A Well-Tailored Safety Net: The Only Fair and Sensible Way to Save Social Security

A Well-Tailored Safety Net: The Only Fair and Sensible Way to Save Social Security

A Well-Tailored Safety Net: The Only Fair and Sensible Way to Save Social Security

A Well-Tailored Safety Net: The Only Fair and Sensible Way to Save Social Security

Synopsis

This intriguing book introduces the first Social Security reform proposal tailored to meet the nation's fiscal challenges and care for an aging population.

Excerpt

I ambled into the largely empty White House briefing room for the first time early one morning in December 2004 and took a seat in the fifth or sixth row, where I could observe from a distance. Just assigned to cover the White House for Investor’s Business Daily, I was pretty excited, though a little intimidated, by the challenge ahead. But a few minutes later, I got a rude awakening. It turns out all the seats had attached nameplates and my seat was permanently reserved for the Washington Times. I jumped up and decided I’d be just fine standing by the door.

If you had told me what the future held on that nervous morning, I would have said you were crazy and had a good, hearty laugh. I didn’t set out to try and save Social Security or challenge the status quo in Washington. My only goal was to bring some fair-minded reporting to the economic issues I’d be writing about.

The administration had declared Social Security reform its top domestic priority, and I dived in to learn everything I could. By the end of April 2005, when President George W. Bush announced his plan to erase Social Security’s financing gap by slowing the growth in benefits, I had learned enough to know almost immediately that the plan would at best solve 50 percent of the shortfall. Nevertheless, the plan was attacked as “an assault on the middle class.”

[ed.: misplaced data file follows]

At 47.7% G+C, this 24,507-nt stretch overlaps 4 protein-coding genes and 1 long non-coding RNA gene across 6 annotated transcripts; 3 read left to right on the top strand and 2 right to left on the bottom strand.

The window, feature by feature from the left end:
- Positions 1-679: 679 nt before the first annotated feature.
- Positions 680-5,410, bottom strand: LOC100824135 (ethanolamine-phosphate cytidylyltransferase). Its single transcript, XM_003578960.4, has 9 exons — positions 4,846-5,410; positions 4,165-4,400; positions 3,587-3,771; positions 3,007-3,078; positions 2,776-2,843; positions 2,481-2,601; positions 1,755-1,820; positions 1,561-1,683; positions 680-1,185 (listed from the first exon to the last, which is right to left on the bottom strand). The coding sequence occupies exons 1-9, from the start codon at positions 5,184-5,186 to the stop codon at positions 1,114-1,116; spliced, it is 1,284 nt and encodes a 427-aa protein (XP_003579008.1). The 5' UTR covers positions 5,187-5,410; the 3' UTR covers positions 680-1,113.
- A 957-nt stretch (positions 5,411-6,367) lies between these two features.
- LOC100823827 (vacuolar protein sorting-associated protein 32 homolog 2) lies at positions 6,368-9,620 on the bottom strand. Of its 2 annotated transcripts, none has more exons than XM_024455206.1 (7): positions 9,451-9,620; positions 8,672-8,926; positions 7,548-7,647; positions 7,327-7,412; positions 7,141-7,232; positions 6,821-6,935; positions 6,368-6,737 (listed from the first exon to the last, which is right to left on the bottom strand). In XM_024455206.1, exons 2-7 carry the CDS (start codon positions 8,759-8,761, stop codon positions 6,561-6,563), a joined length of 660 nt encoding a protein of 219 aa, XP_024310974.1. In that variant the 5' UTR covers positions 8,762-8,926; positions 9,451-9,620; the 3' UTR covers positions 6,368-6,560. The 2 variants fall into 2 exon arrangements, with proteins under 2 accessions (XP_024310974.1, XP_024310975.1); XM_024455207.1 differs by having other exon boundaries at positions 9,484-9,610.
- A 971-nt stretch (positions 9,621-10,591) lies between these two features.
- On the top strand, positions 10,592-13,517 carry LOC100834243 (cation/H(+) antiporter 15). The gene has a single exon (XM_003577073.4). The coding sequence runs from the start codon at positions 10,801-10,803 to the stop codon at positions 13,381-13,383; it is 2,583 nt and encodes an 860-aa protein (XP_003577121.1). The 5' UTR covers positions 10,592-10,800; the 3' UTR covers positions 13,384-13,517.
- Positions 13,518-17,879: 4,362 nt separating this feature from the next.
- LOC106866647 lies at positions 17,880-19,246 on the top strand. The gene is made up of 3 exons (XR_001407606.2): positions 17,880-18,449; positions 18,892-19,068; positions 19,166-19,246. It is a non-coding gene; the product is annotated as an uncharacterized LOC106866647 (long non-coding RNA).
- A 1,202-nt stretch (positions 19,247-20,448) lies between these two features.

All of Washington would soon declare Social Security reform dead, but as most members of Congress breathed a sigh of relief and my colleagues in the press moved on to the next partisan battleground, I felt that my job was unfinished. My reporting had revealed that there were legitimate reasons not to like major aspects of all the plans from across the political spectrum that had been offered and quickly cast aside, usually without any debate. But if none of these proposals made sense, what did? I felt that the issues at stake were too important to let go of without attempting to find . . .

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